February 11, 2011
Over the past week, the entire state of Oklahoma has been ravaged by snow and ice.
Last week, the city of Shawnee accumulated 14 inches of snow.
This caused all of the schools in the area, including Oklahoma Baptist University, to close.
And now, weathermen predict that another snowstorm will hit Shawnee beginning Tuesday night into Wednesday.
This storm is said to dump another four to eight inches of snow according to NewsOK.com.
The campus was closed from Tuesday to Friday for the first storm, causing the university to lose several days of class.
So, many have questioned if or how the university will try to make up these days, especially with the threat of this recent storm.
At first, administrators wanted to wait until after the second storm before making any official decisions, said Dr. Paul Hammond, dean and professor of music of Warren M. Angell College of Fine Arts.
“Dr. Whitlock and Dr. Norman will make that determination after we see what this next round of snow brings,” Hammond said.
One of the biggest questions being asked is whether or not Spring Break will be canceled due to this abundant snowfall over the last two weeks.
But Hammond said that there are no plans to cancel Spring Break.
“Too many students and faculty already have plans,” he said.
Other administrators agreed.
“OBU has no plans to cancel Spring Break,” Marty O’Gwynn, Associate Vice President for University Communication said.
In fact, OBU is not required to make up the days lost to the snow at all, said O’Gwynn.
“The missed worked will be made up through the efforts of faculty members and students,” he said.
“That will probably include increased homework assignments to help compensate for missed class time.”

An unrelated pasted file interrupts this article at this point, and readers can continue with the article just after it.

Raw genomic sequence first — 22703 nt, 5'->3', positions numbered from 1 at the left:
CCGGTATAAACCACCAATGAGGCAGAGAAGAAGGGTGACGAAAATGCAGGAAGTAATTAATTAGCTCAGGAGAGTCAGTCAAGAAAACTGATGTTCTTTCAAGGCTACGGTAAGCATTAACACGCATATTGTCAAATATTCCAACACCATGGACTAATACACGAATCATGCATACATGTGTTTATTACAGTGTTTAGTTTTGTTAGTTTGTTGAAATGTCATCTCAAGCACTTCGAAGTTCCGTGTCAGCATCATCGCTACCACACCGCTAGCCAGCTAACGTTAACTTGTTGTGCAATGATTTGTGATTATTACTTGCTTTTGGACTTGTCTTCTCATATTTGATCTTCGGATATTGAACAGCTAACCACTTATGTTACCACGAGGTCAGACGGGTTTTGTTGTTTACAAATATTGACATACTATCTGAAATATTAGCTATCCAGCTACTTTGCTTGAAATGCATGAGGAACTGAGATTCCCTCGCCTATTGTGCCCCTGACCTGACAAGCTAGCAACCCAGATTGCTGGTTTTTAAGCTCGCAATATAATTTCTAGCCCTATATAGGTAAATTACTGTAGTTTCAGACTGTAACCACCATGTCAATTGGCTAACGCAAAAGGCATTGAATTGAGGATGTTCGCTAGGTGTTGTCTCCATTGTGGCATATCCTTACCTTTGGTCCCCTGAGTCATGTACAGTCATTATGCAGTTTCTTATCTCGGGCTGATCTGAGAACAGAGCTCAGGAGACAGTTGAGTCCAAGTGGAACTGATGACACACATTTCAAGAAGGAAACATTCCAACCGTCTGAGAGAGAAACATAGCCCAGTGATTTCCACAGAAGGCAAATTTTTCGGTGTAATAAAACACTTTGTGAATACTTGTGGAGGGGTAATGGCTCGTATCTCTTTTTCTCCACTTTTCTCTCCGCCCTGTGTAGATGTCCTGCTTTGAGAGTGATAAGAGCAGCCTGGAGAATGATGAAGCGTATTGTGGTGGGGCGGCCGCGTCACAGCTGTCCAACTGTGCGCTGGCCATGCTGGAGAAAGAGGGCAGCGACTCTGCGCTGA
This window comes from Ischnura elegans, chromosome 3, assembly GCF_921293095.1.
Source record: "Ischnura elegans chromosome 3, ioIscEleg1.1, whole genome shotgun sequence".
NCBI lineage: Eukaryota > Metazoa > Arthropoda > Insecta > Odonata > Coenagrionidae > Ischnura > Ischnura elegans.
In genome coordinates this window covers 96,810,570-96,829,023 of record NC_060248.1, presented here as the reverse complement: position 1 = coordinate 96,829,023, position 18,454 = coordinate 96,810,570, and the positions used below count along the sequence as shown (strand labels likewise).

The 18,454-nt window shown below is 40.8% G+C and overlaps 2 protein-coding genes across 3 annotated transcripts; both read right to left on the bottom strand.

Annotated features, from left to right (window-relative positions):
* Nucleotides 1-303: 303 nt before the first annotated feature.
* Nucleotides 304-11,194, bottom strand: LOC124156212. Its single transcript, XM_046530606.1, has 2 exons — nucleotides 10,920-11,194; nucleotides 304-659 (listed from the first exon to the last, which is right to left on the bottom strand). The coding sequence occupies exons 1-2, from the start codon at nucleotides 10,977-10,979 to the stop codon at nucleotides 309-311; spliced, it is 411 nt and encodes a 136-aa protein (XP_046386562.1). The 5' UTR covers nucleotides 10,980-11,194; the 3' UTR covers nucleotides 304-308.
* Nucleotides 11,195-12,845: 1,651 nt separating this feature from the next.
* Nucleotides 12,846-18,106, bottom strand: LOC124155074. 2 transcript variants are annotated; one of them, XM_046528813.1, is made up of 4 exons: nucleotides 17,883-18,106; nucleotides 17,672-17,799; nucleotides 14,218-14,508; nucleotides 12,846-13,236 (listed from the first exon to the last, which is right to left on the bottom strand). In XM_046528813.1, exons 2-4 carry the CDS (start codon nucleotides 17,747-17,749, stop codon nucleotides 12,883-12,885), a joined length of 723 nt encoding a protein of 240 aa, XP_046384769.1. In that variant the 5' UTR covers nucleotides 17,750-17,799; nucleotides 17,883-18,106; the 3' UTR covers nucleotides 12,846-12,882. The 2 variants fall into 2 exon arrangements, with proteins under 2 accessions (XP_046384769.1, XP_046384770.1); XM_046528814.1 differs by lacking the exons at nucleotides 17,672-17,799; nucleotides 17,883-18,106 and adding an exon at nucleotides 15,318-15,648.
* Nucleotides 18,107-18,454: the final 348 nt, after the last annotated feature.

Still there is a chance that the schedule may be altered, O’Gwynn said.
“At this time we are not announcing any changes in class schedules for the balance of the semester,” he said.
“Academic leadership will assess the overall effects of winter closings to determine if any additional time will be needed for fulfilling classroom requirements. We will ensure that students are gaining the academic instruction necessary for each course.”
No records exist as to if this is the longest time that OBU has canceled class, but O’Gwynn said “in my 20 years here, this is the longest closing period OBU has faced. We have had times when the university was closed for up to three days, including early in 2007.”
As for extending the semester past May 13, that is also not in the plans of the administration and the university at this time.
Hammond said that the university would move to Saturday, if necessary before the semester was extended.
O’Gwynn said that this scenario is unlikely as well.
“There are no plans to extend the spring semester,” O’Gwynn said.
“Because of year-round calendars, it would be an extremely complicated process to try to push back the semester because other scheduled events depend on availability of university facilities in the days following Spring Commencement.”
So, it looks as though school will continue as planned unless something major or drastic happens with this storm.
Freshmen nursing major Emily Christensa said she is happy that the university is not going to extend the semester past the scheduled timeframe.
“College is purely a business,” said Ethan Stevens, a freshman anthropology major said.
“So unless we’re getting refunded for the days we didn’t go to class, then for us to go extra on the end of the year would be illegal.”